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Posted July 04, 2005 by mattlawrence in Castro's Cuba

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By Vanessa Arrington
The Associated Press
Posted June 21 2005, 7:44 PM EDT

HAVANA—It was supposed to be a friendly baseball game. But hours before a neighborhood youth group was to play a team from the U.S. mission in Havana, Cuban security agents allegedly charged into the home of activist Marcos de Miranda and confiscated his baseballs, bats and mitts.

The action, de Miranda says, is the latest and among the most bizarre in a long history of harassment targeting his family, made up of dissidents clamoring for change in communist Cuba.




``It was to be a sports and cultural event _ nothing at all political,’’ de Miranda, 28, said in his family’s crumbling apartment. ``We’re denied even the right to play our national sport.’’ De Miranda’s 59-year-old father, Roberto, is a librarian among 75 government opponents rounded up two years ago, though he was released for health reasons last year.

His 54-year-old mother, Soledad Rivas, is a member of the increasingly audacious ``Ladies in White’’ who have protested for the release of imprisoned dissidents.

They say their existence in Cuba is difficult. Speaking out against President Fidel Castro and his government has brought a slew of punishments, ranging from lost jobs and social ostracism to prison time and death threats.

Of stout build and fiery eyes, Marcos de Miranda is a bundle of energy, a youth activist ready to take on the system. He says he’s willing to go to jail fighting for a Cuba where citizens can say what they please and have economic and political freedom.

As a teenager, de Miranda was expelled from a military cadet school for refusing to participate in a verbal attack on dissidents including his father. He says he has lost five jobs at Havana restaurants and a store on government orders.

``Keep in mind that we are peaceful opponents,’’ de Miranda said. ``We are fighting with our ideas, not weapons.’‘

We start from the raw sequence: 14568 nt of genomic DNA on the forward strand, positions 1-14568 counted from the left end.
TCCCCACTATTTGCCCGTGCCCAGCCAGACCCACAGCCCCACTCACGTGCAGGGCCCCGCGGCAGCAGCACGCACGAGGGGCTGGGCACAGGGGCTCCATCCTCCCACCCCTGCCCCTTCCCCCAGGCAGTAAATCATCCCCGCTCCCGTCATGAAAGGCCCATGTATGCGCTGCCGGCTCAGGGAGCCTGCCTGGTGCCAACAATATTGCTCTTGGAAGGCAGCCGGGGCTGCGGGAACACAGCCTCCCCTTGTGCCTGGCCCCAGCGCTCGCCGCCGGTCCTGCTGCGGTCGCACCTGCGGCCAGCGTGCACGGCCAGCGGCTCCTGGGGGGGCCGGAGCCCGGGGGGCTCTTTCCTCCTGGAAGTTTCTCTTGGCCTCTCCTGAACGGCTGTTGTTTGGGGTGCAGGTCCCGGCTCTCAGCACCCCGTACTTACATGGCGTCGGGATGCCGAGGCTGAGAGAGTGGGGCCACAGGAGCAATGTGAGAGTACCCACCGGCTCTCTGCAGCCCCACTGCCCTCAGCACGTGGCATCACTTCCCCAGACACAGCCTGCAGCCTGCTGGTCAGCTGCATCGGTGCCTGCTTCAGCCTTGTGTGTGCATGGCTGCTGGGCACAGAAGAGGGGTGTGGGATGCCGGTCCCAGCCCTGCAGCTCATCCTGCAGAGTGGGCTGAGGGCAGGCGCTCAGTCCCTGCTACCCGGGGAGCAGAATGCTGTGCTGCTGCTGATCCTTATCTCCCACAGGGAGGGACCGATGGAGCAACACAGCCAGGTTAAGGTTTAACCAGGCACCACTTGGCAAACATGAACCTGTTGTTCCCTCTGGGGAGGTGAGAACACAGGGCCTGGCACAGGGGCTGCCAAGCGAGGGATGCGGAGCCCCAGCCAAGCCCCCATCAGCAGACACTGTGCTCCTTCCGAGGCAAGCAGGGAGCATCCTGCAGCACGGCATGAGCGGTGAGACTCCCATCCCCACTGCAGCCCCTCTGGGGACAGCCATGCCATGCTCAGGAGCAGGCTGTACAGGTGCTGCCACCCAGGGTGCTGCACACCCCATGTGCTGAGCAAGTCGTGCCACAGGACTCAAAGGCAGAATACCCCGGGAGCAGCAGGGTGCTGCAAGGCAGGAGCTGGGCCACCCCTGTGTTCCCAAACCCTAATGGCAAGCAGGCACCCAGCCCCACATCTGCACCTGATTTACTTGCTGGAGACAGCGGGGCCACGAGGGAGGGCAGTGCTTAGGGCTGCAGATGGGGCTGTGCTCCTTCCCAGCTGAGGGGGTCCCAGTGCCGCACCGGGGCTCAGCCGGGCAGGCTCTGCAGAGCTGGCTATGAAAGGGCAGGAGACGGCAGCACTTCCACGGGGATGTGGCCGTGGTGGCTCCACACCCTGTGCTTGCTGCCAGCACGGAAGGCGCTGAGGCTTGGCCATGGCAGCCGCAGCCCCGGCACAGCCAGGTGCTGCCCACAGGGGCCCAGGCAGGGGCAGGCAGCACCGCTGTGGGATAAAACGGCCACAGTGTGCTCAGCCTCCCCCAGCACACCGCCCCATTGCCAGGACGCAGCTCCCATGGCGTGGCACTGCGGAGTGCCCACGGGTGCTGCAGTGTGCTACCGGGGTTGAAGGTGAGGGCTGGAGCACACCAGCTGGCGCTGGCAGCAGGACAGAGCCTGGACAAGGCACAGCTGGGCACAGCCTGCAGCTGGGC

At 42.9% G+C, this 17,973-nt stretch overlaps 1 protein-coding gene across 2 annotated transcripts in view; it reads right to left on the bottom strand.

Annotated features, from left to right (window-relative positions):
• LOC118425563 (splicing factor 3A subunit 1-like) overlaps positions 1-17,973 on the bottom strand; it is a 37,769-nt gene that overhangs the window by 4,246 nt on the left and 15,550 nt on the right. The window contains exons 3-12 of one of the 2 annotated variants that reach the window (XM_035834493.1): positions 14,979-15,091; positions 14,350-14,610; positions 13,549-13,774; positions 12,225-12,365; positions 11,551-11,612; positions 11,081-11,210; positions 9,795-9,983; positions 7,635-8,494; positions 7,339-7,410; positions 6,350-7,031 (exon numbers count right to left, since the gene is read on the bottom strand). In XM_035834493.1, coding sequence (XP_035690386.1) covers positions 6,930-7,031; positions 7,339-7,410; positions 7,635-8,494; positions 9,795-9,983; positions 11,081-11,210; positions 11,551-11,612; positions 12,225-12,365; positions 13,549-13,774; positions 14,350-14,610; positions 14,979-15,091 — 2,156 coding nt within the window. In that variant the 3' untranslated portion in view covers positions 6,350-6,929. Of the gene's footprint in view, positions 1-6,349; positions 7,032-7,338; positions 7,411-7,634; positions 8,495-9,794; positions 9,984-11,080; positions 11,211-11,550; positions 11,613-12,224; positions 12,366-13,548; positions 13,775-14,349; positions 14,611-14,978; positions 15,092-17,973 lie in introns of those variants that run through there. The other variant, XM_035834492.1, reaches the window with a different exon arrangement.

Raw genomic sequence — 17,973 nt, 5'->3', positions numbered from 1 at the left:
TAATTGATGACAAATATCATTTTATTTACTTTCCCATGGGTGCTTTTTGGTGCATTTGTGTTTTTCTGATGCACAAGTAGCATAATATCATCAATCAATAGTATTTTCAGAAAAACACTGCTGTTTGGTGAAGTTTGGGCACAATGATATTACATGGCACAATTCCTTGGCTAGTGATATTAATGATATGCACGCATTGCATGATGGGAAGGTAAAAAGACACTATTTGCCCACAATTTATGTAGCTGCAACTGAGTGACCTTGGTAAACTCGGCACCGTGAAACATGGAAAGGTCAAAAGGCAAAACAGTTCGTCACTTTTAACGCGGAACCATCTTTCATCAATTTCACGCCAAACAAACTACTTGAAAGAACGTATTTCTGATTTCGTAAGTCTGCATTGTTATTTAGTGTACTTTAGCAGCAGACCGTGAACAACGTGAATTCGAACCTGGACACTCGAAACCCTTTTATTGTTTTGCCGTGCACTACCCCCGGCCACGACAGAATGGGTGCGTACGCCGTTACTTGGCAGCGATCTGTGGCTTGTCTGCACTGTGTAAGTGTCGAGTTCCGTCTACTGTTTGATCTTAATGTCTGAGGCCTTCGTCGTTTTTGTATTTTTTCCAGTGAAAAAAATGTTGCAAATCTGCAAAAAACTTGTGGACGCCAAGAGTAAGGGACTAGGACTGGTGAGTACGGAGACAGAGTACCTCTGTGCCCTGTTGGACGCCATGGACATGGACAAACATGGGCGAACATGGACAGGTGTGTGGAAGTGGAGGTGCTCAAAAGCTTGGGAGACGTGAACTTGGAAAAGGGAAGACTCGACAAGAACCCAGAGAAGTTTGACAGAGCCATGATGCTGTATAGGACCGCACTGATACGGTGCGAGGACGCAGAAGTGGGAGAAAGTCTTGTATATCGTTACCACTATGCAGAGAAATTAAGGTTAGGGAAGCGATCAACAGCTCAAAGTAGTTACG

His 26-year-old brother, Mikael, also lost a job hand-rolling Habanos at a cigar factory, apparently also because of the family’s politics.

De Miranda founded a youth group in March, which he says has dozens of members across the island. While the core membership includes unabashed government opponents, the group also organizes nonpolitical activities _ like the baseball game scheduled for June 12.

The game was to include many non-dissidents from de Miranda’s neighborhood, one of the city’s poorest. The game, against a team mainly made up of U.S. Marines attached to the U.S. Interests Section, had been advertised around the seaside diplomatic offices.

With U.S. policy toward Cuba increasingly rigid, relations between the government and the Interests Section are tense. Cuban dissidents who contact American officials are accused of receiving U.S. financial aid and opening themselves to manipulation.

The day of the proposed game, the Marines and others decided to go out to play baseball anyway. The field they went to, which is usually empty Sunday morning, was occupied by members of Cuba’s Communist Youth group playing soccer, a U.S. Interests Section official said on customary condition of anonymity in a statement.

The group of Americans was then turned away from two other fields, eventually being told by a field director that they must pay a fee and get advance government permission to play, the official said.

The baseball equipment had been sent to de Miranda from an exile group in Florida. A bicycle, which he won in an essay contest from an anti-communist group in the Czech Republic, was also confiscated.

According to the family, state security agents arrived at the apartment the afternoon before the game. Marcos de Miranda was not there, but his parents were taken to government offices for questioning.

Roberto de Mirando said he was threatened with jail if he didn’t control his son’s activities. He said he was told the baseball game couldn’t take place because the Americans hadn’t gotten permission.

Back at the house, the family said the agents seized goods _ the younger de Miranda called it ``authorized robbery.’’ Cuban officials were not available for comment.

De Miranda said his 7-year-old nephew was questioned about how many baseball gloves, bats and balls there were in the house. Rivas said it was the fourth raid the boy had seen.

``I want them to leave this family alone!’’ she said. ``We are not going to change. Our ideas will stay the same.’‘

Roberto de Miranda, who appeared weak from his ailments, said his family’s resolve is rock-hard.

``They want to silence this family, but I don’t think that’s possible,’’ he said. ``And as a father, I cannot tell my son to retreat from the opposition _ he’s doing nothing wrong.’’

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